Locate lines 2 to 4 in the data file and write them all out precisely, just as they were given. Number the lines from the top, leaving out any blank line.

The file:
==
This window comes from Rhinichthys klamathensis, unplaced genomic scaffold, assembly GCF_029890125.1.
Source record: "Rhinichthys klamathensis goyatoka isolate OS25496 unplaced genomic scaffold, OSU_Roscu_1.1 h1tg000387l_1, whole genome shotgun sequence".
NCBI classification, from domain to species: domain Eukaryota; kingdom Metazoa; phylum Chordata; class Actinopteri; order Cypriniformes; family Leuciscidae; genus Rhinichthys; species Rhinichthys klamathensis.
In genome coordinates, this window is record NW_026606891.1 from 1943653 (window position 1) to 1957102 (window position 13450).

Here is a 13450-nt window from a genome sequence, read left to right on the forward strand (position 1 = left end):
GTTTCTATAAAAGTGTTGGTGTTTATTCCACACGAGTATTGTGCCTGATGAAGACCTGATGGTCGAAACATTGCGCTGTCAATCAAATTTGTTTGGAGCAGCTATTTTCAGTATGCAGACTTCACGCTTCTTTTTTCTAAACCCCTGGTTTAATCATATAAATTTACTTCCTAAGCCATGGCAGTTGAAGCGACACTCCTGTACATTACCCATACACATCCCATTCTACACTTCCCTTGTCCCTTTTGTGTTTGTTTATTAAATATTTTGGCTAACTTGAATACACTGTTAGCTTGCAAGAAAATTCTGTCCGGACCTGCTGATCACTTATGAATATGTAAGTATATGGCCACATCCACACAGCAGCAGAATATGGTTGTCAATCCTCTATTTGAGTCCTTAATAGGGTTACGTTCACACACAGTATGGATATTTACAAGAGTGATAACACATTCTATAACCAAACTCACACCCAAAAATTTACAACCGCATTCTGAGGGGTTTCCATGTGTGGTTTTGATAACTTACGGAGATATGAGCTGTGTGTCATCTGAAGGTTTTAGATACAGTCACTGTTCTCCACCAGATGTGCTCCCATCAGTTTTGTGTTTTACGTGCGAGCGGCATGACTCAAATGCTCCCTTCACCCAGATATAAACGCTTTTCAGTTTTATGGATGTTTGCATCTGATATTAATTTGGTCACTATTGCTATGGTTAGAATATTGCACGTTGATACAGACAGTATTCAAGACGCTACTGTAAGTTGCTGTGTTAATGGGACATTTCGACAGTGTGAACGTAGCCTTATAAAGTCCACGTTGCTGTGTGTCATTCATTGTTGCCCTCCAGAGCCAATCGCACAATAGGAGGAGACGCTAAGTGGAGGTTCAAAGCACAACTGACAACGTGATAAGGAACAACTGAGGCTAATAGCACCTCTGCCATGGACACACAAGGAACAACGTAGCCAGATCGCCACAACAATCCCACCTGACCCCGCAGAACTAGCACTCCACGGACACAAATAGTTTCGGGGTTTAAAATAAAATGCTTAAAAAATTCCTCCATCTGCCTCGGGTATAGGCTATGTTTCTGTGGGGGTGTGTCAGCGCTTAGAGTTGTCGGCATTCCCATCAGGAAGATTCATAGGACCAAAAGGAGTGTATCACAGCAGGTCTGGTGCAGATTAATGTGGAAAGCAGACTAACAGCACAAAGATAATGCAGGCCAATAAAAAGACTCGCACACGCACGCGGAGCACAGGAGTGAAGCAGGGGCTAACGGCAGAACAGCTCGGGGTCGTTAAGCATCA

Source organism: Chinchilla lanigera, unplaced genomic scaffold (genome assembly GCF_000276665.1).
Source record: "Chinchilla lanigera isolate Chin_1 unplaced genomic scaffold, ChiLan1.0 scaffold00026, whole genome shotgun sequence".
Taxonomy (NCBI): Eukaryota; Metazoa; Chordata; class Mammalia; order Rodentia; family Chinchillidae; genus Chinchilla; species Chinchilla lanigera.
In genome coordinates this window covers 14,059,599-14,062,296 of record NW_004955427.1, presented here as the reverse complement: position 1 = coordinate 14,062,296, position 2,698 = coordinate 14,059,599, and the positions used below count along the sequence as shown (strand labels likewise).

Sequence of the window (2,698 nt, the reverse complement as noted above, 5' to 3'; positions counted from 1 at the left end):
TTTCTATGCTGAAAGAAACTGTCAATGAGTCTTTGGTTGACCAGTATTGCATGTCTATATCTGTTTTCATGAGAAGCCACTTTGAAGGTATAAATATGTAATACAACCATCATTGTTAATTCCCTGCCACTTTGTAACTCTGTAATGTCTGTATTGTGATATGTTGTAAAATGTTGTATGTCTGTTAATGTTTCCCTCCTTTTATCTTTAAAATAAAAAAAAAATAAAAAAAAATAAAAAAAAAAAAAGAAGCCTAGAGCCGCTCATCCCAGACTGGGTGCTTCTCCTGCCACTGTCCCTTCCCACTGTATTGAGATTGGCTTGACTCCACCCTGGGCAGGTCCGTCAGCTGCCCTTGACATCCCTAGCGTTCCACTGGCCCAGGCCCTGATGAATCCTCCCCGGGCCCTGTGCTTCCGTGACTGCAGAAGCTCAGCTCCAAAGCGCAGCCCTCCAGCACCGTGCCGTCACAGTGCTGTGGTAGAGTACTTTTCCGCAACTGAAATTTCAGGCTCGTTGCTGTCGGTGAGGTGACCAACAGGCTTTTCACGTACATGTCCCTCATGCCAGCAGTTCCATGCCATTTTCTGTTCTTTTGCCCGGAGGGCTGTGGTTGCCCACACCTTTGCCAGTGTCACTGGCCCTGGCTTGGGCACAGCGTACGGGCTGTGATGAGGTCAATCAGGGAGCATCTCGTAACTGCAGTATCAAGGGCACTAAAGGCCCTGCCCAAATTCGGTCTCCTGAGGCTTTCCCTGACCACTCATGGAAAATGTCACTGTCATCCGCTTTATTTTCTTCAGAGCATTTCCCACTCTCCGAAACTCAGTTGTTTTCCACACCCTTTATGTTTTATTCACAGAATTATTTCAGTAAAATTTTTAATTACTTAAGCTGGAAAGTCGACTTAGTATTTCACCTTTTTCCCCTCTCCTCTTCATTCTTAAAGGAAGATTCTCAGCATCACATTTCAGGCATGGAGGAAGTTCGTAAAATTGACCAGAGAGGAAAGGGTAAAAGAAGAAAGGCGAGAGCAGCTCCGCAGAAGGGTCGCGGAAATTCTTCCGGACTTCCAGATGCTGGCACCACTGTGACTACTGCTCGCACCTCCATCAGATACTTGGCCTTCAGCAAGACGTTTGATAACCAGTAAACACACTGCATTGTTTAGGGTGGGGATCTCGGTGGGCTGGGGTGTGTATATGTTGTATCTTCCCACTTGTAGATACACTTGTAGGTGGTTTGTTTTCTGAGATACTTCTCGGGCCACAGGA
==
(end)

Source record: "Rhinichthys klamathensis goyatoka isolate OS25496 unplaced genomic scaffold, OSU_Roscu_1.1 h1tg000387l_1, whole genome shotgun sequence".
NCBI classification, from domain to species: domain Eukaryota; kingdom Metazoa; phylum Chordata; class Actinopteri; order Cypriniformes; family Leuciscidae; genus Rhinichthys; species Rhinichthys klamathensis.
In genome coordinates, this window is record NW_026606891.1 from 1943653 (window position 1) to 1957102 (window position 13450).